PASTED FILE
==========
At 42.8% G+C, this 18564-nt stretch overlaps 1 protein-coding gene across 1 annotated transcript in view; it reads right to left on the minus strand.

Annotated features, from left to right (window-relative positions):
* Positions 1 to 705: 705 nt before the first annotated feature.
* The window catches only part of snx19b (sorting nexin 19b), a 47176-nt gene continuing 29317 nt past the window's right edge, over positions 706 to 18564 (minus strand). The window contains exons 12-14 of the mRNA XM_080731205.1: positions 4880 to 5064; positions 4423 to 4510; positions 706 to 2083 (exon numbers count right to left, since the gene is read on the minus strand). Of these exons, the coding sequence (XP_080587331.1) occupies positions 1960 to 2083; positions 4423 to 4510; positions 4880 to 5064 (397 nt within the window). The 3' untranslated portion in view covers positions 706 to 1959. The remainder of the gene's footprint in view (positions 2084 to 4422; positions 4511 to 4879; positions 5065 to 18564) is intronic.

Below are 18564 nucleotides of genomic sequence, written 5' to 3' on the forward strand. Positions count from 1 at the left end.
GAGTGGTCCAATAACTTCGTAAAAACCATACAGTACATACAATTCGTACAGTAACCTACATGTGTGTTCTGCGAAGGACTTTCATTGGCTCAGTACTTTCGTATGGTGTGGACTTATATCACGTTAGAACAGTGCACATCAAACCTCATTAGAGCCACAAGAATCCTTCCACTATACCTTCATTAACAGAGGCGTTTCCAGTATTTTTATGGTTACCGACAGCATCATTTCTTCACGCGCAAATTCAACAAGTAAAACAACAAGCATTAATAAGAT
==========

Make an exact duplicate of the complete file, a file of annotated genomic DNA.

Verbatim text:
At 42.8% G+C, this 18564-nt stretch overlaps 1 protein-coding gene across 1 annotated transcript in view; it reads right to left on the minus strand.

Annotated features, from left to right (window-relative positions):
* Positions 1 to 705: 705 nt before the first annotated feature.
* The window catches only part of snx19b (sorting nexin 19b), a 47176-nt gene continuing 29317 nt past the window's right edge, over positions 706 to 18564 (minus strand). The window contains exons 12-14 of the mRNA XM_080731205.1: positions 4880 to 5064; positions 4423 to 4510; positions 706 to 2083 (exon numbers count right to left, since the gene is read on the minus strand). Of these exons, the coding sequence (XP_080587331.1) occupies positions 1960 to 2083; positions 4423 to 4510; positions 4880 to 5064 (397 nt within the window). The 3' untranslated portion in view covers positions 706 to 1959. The remainder of the gene's footprint in view (positions 2084 to 4422; positions 4511 to 4879; positions 5065 to 18564) is intronic.

Below are 18564 nucleotides of genomic sequence, written 5' to 3' on the forward strand. Positions count from 1 at the left end.
GAGTGGTCCAATAACTTCGTAAAAACCATACAGTACATACAATTCGTACAGTAACCTACATGTGTGTTCTGCGAAGGACTTTCATTGGCTCAGTACTTTCGTATGGTGTGGACTTATATCACGTTAGAACAGTGCACATCAAACCTCATTAGAGCCACAAGAATCCTTCCACTATACCTTCATTAACAGAGGCGTTTCCAGTATTTTTATGGTTACCGACAGCATCATTTCTTCACGCGCAAATTCAACAAGTAAAACAACAAGCATTAATAAGAT